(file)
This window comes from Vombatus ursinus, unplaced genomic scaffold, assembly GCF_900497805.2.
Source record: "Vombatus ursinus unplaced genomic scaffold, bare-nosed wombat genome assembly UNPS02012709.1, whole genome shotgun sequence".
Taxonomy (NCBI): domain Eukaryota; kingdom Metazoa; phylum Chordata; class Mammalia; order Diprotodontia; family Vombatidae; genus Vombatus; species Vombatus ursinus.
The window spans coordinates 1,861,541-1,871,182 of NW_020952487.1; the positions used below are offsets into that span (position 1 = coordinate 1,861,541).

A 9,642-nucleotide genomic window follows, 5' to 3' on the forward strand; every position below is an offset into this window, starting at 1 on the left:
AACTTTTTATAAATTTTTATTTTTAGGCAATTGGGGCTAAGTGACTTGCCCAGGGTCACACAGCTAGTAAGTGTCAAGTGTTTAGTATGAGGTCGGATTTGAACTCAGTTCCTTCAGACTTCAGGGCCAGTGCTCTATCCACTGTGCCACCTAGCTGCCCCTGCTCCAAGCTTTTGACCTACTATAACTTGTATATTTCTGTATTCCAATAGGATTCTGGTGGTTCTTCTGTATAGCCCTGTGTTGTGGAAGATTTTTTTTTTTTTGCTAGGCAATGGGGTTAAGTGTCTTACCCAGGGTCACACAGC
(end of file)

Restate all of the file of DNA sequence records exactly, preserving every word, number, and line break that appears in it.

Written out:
This window comes from Vombatus ursinus, unplaced genomic scaffold, assembly GCF_900497805.2.
Source record: "Vombatus ursinus unplaced genomic scaffold, bare-nosed wombat genome assembly UNPS02012709.1, whole genome shotgun sequence".
Taxonomy (NCBI): domain Eukaryota; kingdom Metazoa; phylum Chordata; class Mammalia; order Diprotodontia; family Vombatidae; genus Vombatus; species Vombatus ursinus.
The window spans coordinates 1,861,541-1,871,182 of NW_020952487.1; the positions used below are offsets into that span (position 1 = coordinate 1,861,541).

A 9,642-nucleotide genomic window follows, 5' to 3' on the forward strand; every position below is an offset into this window, starting at 1 on the left:
AACTTTTTATAAATTTTTATTTTTAGGCAATTGGGGCTAAGTGACTTGCCCAGGGTCACACAGCTAGTAAGTGTCAAGTGTTTAGTATGAGGTCGGATTTGAACTCAGTTCCTTCAGACTTCAGGGCCAGTGCTCTATCCACTGTGCCACCTAGCTGCCCCTGCTCCAAGCTTTTGACCTACTATAACTTGTATATTTCTGTATTCCAATAGGATTCTGGTGGTTCTTCTGTATAGCCCTGTGTTGTGGAAGATTTTTTTTTTTTTGCTAGGCAATGGGGTTAAGTGTCTTACCCAGGGTCACACAGC